It’s that time of year again. Snow has begun falling from the skies in places that are lucky enough to have moisture in the air, we’re all already tired of hearing Michael Buble songs playing on a loop, and some of us are getting in the spirit by wearing ugly Christmas sweaters everywhere we go.
To celebrate, Shortcut is highlighting twelve of our favorite integrations and partnerships. We hope you return every day to read these posts alongside your tinglers and fuzzles, your dafflers and wuzzles, and your delicious pot (or Beyond meat) roast.
Our tenth feature in this continuing series: react-spring.
On the Tenth Day of Partnerships, Integrations, and Other Good Things, Shortcut brings to you: react-spring, the platform that breathes life into your animations with simple spring animation primitives, so that your animations have a natural look and feel.
Yes, we know that Christmas is over, but the Michael Buble songs are still playing on loop and the ugly Christmas sweaters are still being worn, and honestly, why would we ever stop celebrating? We’re the company of joy, after all.
Technically, the actual twelve days of Christmas - the theme of this blog series, as it happens - starts with Christmas Day and ends on January 5th, when we’ll all be back at work… let’s change the subject. Let’s talk about react-spring instead, as we keep reacting to the holidays and we prepare to spring into 2022.
React-spring is a spring-physics based animation library that covers most UI-related animation needs. We use it and we like it. The tool is flexible enough to confidently cast our Dot-like ideas into moving interfaces.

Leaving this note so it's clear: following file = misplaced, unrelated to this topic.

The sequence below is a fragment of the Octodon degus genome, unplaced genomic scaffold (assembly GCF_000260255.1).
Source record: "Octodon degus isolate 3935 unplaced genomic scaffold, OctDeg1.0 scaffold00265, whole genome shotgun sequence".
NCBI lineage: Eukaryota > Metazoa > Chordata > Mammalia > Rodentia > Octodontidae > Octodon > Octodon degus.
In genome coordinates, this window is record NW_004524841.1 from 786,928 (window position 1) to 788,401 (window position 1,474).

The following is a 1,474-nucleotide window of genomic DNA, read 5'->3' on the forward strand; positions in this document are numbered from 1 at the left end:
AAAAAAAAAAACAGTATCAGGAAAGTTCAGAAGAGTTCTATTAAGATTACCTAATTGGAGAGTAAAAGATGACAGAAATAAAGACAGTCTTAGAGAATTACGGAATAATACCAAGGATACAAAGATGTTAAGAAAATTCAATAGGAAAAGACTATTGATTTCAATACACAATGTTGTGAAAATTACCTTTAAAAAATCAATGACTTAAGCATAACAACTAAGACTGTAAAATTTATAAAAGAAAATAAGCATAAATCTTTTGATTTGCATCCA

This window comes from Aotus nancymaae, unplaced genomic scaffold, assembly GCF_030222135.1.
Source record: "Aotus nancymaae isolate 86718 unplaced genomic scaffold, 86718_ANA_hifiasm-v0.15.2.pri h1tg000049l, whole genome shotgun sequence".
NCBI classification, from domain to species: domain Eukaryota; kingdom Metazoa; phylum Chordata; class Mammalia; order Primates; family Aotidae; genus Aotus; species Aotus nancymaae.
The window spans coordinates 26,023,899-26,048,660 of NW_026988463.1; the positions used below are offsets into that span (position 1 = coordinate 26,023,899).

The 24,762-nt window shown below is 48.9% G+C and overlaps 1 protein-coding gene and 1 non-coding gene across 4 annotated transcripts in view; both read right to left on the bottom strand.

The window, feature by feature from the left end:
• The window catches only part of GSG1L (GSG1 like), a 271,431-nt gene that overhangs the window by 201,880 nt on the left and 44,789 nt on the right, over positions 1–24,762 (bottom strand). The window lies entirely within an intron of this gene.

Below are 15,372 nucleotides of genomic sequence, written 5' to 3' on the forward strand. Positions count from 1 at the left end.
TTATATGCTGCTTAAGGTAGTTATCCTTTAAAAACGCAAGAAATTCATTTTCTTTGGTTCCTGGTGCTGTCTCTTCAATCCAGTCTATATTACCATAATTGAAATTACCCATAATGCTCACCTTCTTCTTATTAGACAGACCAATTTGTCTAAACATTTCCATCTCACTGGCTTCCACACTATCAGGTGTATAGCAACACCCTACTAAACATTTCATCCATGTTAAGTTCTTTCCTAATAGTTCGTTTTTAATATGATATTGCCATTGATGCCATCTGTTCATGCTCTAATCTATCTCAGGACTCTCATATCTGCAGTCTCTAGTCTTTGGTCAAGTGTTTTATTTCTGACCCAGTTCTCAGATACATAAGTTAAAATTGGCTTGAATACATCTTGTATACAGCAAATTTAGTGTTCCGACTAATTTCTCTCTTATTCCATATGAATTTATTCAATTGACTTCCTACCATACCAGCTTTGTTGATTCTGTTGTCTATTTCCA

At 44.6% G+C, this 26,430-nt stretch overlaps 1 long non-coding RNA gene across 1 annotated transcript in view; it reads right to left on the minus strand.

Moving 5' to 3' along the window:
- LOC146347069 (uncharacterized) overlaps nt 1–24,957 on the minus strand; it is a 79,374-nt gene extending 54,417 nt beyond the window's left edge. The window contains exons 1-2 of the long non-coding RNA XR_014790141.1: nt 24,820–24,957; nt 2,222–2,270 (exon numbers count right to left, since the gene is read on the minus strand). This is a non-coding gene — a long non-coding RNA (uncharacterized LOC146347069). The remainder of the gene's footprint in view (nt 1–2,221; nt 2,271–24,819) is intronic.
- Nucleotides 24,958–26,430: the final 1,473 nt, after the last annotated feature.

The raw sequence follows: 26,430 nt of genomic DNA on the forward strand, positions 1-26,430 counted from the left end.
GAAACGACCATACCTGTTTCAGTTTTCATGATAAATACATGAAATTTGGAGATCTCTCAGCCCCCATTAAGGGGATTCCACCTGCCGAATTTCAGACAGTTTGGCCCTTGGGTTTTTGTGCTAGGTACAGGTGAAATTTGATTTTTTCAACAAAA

So, if react-spring is what helps make your animations look sprung, what exactly gives it its spring?
What puts the spring in react-spring’s step is the fact that it doesn’t have a curve or a set duration. This is very different from plain old animation, of which people are used to thinking of in terms of time and curves. But nothing in the real world moves like that, and thus we run into problems when we try to make elements of the screen come alive in a natural-feeling way. Thanks to physics, we no longer need to consider duration or easing curves. Instead, we focus on actual physical properties. React-spring heavily uses this logic on all of its animations which is why it is said to work like any other real-world property.
At Shortcut, we use react-spring to manage some of the interface animations on our website. We like it because the spring animations are more on brand - they feel more natural and joyful compared to traditional set duration web animations. Not all of the animations on our site are currently managed via react-spring, but we hope to refactor some of our older components to use it.
For example, react-spring is how we manage the layered images that appear on many of our landing pages. If you are reading this, you are probably on our website. So, first, thanks for stopping by. And second, while you’re here, find react-spring featured on our home page, solution pages, integration item pages, and our product page. It’s also in use on our pricing page to manage the price toggle animations, and to manage the animation on the features menu dropdowns. The best example is the article carousel on the blog index, if you scroll all the way down.
Another way to put it: in animation, react-spring is essentially the middle man who transforms our changing style values to produce a smooth transition for the values we want.